Even more substantial, a user astrobill at SC4D recently reported that the existing Mac installer for NAM 32.1 will not run on the latest version of OS X, El Capitan (10.11), presumably due to the new “System Integrity Checking” (SIC) feature, and without a Mac-fluent developer on the team, we have no way of really investigating the issue any further at present.  This all likely means that NAM 33 may have to go without a Mac release, and Mac support in general may again be shelved for a time (the NAM Team won’t support any NAM 32.x release after NAM 33 is finalized, and NAM 32.0 has already been dropped from support).


Steaming at Steam: Paradox (and Cities: Skylines) Sale Ends Prematurely

To start off the month, Paradox Interactive, publisher of the popular new city-simulator Cities: Skylines, launched a Steam sale, per <a href=”http://steamcommunity.com/games/255710/announcements/detail/66783563363719219″>this announcement</a>.  Cities: Skylines was one of the titles that was included in this sale, which, per the official announcement on Steam from Paradox’s totalymoo (yes, there’s only one “l” in the name), was set to run “Oct 1-5”.  Hearing about it from a user over at Simtropolis, and figuring that this as an excellent opportunity to finally pick up the title, I picked up a $20 Steam card at Target on my way home from work this afternoon, so I could take advantage of this “perfect opportunity”.  However, once I finally got onto Steam, at about 4pm on October 5th here in Oregon (Pacific Daylight Time, UTC-7:00), what did I find?  The game had already gone back to its full price of $29.99.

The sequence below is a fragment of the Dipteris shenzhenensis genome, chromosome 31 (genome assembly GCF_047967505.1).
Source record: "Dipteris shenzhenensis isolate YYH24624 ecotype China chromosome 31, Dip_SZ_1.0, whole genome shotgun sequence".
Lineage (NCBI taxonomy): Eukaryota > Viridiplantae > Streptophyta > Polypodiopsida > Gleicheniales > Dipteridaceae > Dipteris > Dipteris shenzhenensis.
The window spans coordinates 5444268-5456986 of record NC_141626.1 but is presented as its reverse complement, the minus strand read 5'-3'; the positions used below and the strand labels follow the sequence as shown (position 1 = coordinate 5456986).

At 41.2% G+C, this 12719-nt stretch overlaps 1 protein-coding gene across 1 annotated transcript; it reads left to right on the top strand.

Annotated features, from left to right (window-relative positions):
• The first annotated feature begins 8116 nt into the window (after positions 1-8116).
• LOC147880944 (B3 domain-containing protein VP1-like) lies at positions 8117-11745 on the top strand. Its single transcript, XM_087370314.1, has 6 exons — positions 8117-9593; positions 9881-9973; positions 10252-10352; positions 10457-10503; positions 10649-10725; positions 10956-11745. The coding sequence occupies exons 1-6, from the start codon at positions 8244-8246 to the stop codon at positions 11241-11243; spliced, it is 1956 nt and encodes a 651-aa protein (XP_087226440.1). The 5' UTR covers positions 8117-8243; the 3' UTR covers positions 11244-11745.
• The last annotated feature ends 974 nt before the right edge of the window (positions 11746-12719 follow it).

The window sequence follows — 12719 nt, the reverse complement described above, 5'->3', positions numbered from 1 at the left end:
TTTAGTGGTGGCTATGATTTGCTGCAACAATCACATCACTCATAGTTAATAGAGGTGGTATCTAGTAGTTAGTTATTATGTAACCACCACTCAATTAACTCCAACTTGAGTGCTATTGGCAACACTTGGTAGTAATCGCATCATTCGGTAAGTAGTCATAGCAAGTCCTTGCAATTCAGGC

I took that screenshot this evening after dinner . . . it’s still October 5th here, as you’d see from the timestamps on the file.  And even on the US East Coast, which is three hours ahead (UTC-4:00), it’s still October 5th as I type.  For the entire US userbase, it’s still October 5th.  For those in Hawaii (UTC-10:00), it’s not even 5pm on the 5th yet. And apparently, judging by the comments, the price went back up to full well before October 5th was over for those in Central European Time (UTC+1:00):


Again, a screenshot taken on October 5th–the whole first page of comments is almost entirely people who, like myself, are wondering what happened.  It would indeed be a perfect opportunity, but it appears it had, for whatever reason, ended prematurely.  Now, if the sale announcement had included specific information about what timezone was supposed to mark the end, this would be perfectly understandable.  But, it does not.  It just says the 5th.  I suppose the birds on Howland and Baker Islands in the Pacific (UTC-11:00, the farthest west timezone) probably wouldn’t object to being excluded (though they are still US territories), but in light of no fine print, this appears to be a premature end to the sale for about half of the world (and probably at least half of Paradox’s and Steam’s userbase).

To quote Fred Willard’s character from A Mighty Wind, “Hey, wha’ happened?”